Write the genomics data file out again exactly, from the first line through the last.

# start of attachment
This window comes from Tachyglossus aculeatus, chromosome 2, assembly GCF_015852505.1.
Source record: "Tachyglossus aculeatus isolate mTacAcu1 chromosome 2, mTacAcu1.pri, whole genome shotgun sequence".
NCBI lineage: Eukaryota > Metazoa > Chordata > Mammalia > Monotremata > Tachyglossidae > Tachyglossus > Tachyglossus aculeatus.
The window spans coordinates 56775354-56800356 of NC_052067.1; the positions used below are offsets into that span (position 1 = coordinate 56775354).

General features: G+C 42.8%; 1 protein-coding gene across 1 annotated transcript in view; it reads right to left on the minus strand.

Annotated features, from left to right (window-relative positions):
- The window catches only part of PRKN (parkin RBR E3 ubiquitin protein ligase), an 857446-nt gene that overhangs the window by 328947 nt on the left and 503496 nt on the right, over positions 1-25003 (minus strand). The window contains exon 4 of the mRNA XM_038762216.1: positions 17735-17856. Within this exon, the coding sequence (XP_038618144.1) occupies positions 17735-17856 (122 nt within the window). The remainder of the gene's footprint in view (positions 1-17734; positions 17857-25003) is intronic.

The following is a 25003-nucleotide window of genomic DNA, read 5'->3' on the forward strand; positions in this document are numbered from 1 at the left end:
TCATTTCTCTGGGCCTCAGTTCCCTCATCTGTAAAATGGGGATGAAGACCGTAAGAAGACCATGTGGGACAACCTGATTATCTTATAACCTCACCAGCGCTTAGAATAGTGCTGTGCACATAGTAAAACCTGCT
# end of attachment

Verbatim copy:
This window comes from Tachyglossus aculeatus, chromosome 2, assembly GCF_015852505.1.
Source record: "Tachyglossus aculeatus isolate mTacAcu1 chromosome 2, mTacAcu1.pri, whole genome shotgun sequence".
NCBI lineage: Eukaryota > Metazoa > Chordata > Mammalia > Monotremata > Tachyglossidae > Tachyglossus > Tachyglossus aculeatus.
The window spans coordinates 56775354-56800356 of NC_052067.1; the positions used below are offsets into that span (position 1 = coordinate 56775354).

General features: G+C 42.8%; 1 protein-coding gene across 1 annotated transcript in view; it reads right to left on the minus strand.

Annotated features, from left to right (window-relative positions):
- The window catches only part of PRKN (parkin RBR E3 ubiquitin protein ligase), an 857446-nt gene that overhangs the window by 328947 nt on the left and 503496 nt on the right, over positions 1-25003 (minus strand). The window contains exon 4 of the mRNA XM_038762216.1: positions 17735-17856. Within this exon, the coding sequence (XP_038618144.1) occupies positions 17735-17856 (122 nt within the window). The remainder of the gene's footprint in view (positions 1-17734; positions 17857-25003) is intronic.

The following is a 25003-nucleotide window of genomic DNA, read 5'->3' on the forward strand; positions in this document are numbered from 1 at the left end:
TCATTTCTCTGGGCCTCAGTTCCCTCATCTGTAAAATGGGGATGAAGACCGTAAGAAGACCATGTGGGACAACCTGATTATCTTATAACCTCACCAGCGCTTAGAATAGTGCTGTGCACATAGTAAAACCTGCT